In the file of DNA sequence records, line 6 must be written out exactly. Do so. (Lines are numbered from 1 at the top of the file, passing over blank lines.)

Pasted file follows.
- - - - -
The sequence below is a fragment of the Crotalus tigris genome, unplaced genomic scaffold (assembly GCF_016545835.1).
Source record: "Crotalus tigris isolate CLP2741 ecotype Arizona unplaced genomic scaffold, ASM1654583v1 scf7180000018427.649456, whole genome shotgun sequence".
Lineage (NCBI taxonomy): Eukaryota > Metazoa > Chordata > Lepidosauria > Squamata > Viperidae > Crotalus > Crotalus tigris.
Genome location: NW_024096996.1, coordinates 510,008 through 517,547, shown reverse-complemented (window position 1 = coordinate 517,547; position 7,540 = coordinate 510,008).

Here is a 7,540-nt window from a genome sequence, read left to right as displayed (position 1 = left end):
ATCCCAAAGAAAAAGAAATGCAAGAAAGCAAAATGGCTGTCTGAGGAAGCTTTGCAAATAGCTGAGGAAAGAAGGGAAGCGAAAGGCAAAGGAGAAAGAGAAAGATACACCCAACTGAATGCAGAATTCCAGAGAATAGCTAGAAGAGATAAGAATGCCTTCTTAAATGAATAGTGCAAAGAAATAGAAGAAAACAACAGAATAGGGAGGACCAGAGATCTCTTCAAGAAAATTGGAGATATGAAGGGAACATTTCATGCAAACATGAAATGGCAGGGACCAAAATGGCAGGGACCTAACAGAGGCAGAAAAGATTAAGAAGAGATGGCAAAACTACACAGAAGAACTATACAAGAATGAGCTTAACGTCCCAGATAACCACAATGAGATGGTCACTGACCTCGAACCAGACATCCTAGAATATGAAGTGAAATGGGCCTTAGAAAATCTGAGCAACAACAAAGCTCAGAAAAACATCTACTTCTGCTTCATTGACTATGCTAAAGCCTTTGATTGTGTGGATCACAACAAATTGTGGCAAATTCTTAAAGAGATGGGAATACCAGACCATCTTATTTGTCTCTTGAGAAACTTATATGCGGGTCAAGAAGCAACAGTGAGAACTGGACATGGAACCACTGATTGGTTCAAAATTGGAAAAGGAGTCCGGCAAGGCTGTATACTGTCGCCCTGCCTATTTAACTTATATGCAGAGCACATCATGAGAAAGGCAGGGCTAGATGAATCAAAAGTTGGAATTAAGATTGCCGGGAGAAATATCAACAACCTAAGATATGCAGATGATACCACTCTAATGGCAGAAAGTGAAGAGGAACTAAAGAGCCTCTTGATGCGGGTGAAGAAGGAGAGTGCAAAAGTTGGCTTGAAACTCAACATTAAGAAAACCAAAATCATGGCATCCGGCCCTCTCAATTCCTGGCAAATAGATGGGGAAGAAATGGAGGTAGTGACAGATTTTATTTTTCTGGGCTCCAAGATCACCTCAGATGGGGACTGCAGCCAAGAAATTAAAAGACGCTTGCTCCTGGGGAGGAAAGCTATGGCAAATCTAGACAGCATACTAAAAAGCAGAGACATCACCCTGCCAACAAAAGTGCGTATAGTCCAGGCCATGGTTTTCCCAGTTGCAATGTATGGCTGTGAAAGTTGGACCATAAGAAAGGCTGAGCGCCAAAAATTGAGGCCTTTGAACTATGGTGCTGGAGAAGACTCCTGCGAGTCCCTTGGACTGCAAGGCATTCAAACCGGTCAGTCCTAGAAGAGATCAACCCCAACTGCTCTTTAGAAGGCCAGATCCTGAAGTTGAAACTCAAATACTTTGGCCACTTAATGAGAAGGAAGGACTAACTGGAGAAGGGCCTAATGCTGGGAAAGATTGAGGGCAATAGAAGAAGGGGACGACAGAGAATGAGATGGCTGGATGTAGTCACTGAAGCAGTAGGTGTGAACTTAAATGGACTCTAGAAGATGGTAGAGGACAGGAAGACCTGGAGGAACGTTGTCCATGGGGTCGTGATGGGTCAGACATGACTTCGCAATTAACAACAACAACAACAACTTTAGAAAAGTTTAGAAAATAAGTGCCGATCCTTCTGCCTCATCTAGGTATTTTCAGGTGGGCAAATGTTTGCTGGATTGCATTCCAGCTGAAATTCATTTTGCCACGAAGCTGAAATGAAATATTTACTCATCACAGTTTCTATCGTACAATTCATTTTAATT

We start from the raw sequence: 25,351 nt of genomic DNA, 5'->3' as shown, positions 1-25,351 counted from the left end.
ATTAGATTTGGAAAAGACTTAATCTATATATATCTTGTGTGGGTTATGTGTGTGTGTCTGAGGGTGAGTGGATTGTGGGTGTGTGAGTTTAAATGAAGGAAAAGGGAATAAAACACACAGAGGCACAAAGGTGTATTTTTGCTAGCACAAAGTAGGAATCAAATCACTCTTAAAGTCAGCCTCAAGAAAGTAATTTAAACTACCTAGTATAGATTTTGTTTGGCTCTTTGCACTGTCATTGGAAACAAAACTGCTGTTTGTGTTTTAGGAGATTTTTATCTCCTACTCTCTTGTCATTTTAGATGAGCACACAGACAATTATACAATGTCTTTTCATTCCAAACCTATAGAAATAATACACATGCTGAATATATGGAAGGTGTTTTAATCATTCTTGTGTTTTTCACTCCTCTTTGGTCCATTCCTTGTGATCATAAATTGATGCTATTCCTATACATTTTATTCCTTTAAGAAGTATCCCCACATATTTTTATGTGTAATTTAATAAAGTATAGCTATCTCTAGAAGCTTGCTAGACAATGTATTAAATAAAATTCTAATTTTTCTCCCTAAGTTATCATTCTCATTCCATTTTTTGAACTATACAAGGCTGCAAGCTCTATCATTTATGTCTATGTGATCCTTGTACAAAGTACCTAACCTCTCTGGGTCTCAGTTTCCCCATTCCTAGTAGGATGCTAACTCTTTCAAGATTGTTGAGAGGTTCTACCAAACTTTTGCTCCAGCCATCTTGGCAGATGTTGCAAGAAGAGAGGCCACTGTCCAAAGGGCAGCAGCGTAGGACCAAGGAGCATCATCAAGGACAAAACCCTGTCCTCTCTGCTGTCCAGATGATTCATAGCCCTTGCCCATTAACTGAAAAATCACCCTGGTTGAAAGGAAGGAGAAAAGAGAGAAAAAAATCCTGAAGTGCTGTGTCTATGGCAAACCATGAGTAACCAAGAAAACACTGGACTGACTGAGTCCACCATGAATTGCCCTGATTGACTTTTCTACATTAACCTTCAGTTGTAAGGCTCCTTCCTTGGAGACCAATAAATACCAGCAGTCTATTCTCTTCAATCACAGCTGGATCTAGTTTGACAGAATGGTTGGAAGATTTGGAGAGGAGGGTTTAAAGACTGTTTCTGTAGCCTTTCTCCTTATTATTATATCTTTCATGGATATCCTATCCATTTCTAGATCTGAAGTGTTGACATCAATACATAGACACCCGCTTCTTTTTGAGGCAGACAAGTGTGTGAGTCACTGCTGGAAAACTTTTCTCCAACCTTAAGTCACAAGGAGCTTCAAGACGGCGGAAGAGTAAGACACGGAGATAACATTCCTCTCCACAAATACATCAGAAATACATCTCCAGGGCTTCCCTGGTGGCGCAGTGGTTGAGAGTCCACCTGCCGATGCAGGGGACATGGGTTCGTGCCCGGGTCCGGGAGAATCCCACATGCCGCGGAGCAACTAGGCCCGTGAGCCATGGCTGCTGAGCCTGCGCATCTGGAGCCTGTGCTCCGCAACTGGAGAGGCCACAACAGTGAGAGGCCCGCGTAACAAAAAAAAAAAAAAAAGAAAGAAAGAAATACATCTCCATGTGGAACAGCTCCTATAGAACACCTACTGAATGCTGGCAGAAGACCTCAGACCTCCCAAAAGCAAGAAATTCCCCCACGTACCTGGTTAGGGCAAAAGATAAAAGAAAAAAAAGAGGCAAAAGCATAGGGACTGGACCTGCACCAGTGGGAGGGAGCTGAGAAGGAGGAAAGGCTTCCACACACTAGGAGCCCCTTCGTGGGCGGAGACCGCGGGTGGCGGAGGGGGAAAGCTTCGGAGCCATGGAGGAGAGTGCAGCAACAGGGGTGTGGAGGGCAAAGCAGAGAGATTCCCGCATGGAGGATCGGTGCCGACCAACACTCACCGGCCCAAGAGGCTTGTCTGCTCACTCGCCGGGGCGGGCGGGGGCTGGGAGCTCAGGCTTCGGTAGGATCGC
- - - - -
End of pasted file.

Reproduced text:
ATCCCAAAGAAAAAGAAATGCAAGAAAGCAAAATGGCTGTCTGAGGAAGCTTTGCAAATAGCTGAGGAAAGAAGGGAAGCGAAAGGCAAAGGAGAAAGAGAAAGATACACCCAACTGAATGCAGAATTCCAGAGAATAGCTAGAAGAGATAAGAATGCCTTCTTAAATGAATAGTGCAAAGAAATAGAAGAAAACAACAGAATAGGGAGGACCAGAGATCTCTTCAAGAAAATTGGAGATATGAAGGGAACATTTCATGCAAACATGAAATGGCAGGGACCAAAATGGCAGGGACCTAACAGAGGCAGAAAAGATTAAGAAGAGATGGCAAAACTACACAGAAGAACTATACAAGAATGAGCTTAACGTCCCAGATAACCACAATGAGATGGTCACTGACCTCGAACCAGACATCCTAGAATATGAAGTGAAATGGGCCTTAGAAAATCTGAGCAACAACAAAGCTCAGAAAAACATCTACTTCTGCTTCATTGACTATGCTAAAGCCTTTGATTGTGTGGATCACAACAAATTGTGGCAAATTCTTAAAGAGATGGGAATACCAGACCATCTTATTTGTCTCTTGAGAAACTTATATGCGGGTCAAGAAGCAACAGTGAGAACTGGACATGGAACCACTGATTGGTTCAAAATTGGAAAAGGAGTCCGGCAAGGCTGTATACTGTCGCCCTGCCTATTTAACTTATATGCAGAGCACATCATGAGAAAGGCAGGGCTAGATGAATCAAAAGTTGGAATTAAGATTGCCGGGAGAAATATCAACAACCTAAGATATGCAGATGATACCACTCTAATGGCAGAAAGTGAAGAGGAACTAAAGAGCCTCTTGATGCGGGTGAAGAAGGAGAGTGCAAAAGTTGGCTTGAAACTCAACATTAAGAAAACCAAAATCATGGCATCCGGCCCTCTCAATTCCTGGCAAATAGATGGGGAAGAAATGGAGGTAGTGACAGATTTTATTTTTCTGGGCTCCAAGATCACCTCAGATGGGGACTGCAGCCAAGAAATTAAAAGACGCTTGCTCCTGGGGAGGAAAGCTATGGCAAATCTAGACAGCATACTAAAAAGCAGAGACATCACCCTGCCAACAAAAGTGCGTATAGTCCAGGCCATGGTTTTCCCAGTTGCAATGTATGGCTGTGAAAGTTGGACCATAAGAAAGGCTGAGCGCCAAAAATTGAGGCCTTTGAACTATGGTGCTGGAGAAGACTCCTGCGAGTCCCTTGGACTGCAAGGCATTCAAACCGGTCAGTCCTAGAAGAGATCAACCCCAACTGCTCTTTAGAAGGCCAGATCCTGAAGTTGAAACTCAAATACTTTGGCCACTTAATGAGAAGGAAGGACTAACTGGAGAAGGGCCTAATGCTGGGAAAGATTGAGGGCAATAGAAGAAGGGGACGACAGAGAATGAGATGGCTGGATGTAGTCACTGAAGCAGTAGGTGTGAACTTAAATGGACTCTAGAAGATGGTAGAGGACAGGAAGACCTGGAGGAACGTTGTCCATGGGGTCGTGATGGGTCAGACATGACTTCGCAATTAACAACAACAACAACAACTTTAGAAAAGTTTAGAAAATAAGTGCCGATCCTTCTGCCTCATCTAGGTATTTTCAGGTGGGCAAATGTTTGCTGGATTGCATTCCAGCTGAAATTCATTTTGCCACGAAGCTGAAATGAAATATTTACTCATCACAGTTTCTATCGTACAATTCATTTTAATT